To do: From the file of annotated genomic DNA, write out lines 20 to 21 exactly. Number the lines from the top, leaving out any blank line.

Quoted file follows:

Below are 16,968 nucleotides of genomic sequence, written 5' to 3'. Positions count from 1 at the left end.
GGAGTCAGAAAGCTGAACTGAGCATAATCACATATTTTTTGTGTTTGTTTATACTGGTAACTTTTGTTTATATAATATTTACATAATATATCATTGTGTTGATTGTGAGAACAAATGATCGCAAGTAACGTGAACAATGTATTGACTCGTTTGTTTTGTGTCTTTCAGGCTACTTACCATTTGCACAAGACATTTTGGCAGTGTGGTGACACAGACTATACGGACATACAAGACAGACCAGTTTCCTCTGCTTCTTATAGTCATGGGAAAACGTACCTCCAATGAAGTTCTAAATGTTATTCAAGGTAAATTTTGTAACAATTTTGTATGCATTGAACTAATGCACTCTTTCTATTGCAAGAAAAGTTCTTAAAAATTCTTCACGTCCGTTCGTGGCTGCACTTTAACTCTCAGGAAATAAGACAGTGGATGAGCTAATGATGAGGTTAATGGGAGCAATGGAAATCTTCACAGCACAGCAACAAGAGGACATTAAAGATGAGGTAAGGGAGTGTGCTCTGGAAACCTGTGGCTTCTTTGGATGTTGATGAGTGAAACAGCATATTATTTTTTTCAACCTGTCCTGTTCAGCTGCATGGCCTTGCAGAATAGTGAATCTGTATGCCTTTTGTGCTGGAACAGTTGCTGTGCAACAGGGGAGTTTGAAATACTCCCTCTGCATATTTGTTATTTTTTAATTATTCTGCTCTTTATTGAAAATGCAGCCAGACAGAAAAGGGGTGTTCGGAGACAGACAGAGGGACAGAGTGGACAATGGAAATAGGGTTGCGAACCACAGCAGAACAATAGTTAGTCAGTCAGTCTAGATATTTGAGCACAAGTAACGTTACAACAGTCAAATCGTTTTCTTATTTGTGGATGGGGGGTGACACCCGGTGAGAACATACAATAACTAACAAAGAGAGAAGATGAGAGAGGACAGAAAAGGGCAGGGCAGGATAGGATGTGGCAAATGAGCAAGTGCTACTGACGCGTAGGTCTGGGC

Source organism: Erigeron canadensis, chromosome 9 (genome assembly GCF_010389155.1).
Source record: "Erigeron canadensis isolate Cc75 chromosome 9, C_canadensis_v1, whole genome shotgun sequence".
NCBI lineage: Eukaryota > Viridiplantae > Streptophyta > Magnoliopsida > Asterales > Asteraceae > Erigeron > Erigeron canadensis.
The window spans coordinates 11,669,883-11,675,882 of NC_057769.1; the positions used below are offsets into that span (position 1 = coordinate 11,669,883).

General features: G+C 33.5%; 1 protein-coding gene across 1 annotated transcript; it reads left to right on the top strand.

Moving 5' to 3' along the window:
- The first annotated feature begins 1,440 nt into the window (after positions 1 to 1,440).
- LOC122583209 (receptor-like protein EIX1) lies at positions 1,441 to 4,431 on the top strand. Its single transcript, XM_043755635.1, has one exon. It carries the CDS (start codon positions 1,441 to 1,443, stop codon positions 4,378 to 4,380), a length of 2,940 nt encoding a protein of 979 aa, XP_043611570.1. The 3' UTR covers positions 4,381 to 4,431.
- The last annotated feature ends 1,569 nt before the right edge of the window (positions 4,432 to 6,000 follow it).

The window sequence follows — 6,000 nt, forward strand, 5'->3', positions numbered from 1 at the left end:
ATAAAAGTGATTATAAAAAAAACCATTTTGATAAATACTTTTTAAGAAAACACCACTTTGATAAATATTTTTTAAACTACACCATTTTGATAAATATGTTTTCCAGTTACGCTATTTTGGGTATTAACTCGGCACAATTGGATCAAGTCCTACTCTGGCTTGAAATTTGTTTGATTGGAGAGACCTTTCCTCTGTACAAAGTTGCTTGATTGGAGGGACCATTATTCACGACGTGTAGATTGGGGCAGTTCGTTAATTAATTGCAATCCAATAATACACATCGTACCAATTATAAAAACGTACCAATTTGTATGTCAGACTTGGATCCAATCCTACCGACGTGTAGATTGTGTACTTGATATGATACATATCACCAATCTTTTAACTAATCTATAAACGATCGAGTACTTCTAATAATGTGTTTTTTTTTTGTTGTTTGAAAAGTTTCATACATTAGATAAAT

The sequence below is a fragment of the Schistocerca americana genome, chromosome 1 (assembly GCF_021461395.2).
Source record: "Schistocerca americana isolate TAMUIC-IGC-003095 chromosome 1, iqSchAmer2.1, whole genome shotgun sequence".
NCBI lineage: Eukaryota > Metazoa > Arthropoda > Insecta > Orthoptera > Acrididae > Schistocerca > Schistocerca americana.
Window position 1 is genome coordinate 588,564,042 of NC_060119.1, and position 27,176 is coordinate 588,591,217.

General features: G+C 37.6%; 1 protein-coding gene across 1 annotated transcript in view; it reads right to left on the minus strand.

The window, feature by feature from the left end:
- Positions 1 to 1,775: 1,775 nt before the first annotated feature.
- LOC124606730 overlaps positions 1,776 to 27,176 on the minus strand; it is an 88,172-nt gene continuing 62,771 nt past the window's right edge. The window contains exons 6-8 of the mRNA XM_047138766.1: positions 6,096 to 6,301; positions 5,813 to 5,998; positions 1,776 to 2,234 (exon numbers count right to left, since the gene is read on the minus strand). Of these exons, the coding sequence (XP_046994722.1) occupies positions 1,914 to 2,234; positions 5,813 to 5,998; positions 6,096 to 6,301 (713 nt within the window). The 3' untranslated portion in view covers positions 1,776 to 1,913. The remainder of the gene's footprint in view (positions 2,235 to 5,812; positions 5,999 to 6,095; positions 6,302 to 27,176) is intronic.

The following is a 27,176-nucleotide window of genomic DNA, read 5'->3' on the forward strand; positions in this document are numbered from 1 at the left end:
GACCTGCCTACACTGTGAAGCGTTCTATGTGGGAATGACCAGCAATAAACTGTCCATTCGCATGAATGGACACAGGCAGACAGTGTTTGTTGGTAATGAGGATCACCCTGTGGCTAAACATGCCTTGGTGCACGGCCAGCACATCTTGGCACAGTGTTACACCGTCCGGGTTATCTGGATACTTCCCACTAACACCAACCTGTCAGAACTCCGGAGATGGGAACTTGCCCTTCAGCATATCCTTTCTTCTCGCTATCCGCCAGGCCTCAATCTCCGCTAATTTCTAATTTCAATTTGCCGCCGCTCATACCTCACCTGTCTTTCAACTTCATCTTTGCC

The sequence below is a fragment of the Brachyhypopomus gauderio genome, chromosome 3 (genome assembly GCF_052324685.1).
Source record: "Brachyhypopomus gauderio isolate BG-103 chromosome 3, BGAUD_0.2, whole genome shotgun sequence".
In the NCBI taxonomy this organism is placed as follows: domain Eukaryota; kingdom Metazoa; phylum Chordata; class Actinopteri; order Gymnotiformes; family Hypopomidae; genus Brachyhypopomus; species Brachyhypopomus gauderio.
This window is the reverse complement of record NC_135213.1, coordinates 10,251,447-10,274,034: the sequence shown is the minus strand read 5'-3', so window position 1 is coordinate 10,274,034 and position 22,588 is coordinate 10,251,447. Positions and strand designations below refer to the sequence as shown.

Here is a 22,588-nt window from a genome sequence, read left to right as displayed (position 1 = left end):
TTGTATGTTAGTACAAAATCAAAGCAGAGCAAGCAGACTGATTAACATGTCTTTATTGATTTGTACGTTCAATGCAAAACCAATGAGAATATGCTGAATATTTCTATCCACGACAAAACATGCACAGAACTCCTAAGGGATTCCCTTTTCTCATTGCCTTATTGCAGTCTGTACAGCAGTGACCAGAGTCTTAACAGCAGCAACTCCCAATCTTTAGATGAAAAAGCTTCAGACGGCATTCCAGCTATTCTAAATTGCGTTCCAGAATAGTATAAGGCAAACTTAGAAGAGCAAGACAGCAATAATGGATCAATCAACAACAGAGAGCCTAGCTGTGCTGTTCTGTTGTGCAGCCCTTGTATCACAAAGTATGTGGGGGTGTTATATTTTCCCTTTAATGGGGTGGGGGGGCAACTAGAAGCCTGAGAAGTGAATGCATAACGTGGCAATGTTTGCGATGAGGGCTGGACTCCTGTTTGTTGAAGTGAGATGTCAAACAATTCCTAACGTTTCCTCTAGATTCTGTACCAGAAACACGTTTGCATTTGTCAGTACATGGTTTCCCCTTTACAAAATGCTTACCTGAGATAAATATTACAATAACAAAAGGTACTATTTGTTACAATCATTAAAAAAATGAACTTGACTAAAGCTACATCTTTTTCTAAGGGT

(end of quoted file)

- Positions 1 to 1,775: 1,775 nt before the first annotated feature.
- LOC124606730 overlaps positions 1,776 to 27,176 on the minus strand; it is an 88,172-nt gene continuing 62,771 nt past the window's right edge. The window contains exons 6-8 of the mRNA XM_047138766.1: positions 6,096 to 6,301; positions 5,813 to 5,998; positions 1,776 to 2,234 (exon numbers count right to left, since the gene is read on the minus strand). Of these exons, the coding sequence (XP_046994722.1) occupies positions 1,914 to 2,234; positions 5,813 to 5,998; positions 6,096 to 6,301 (713 nt within the window). The 3' untranslated portion in view covers positions 1,776 to 1,913. The remainder of the gene's footprint in view (positions 2,235 to 5,812; positions 5,999 to 6,095; positions 6,302 to 27,176) is intronic.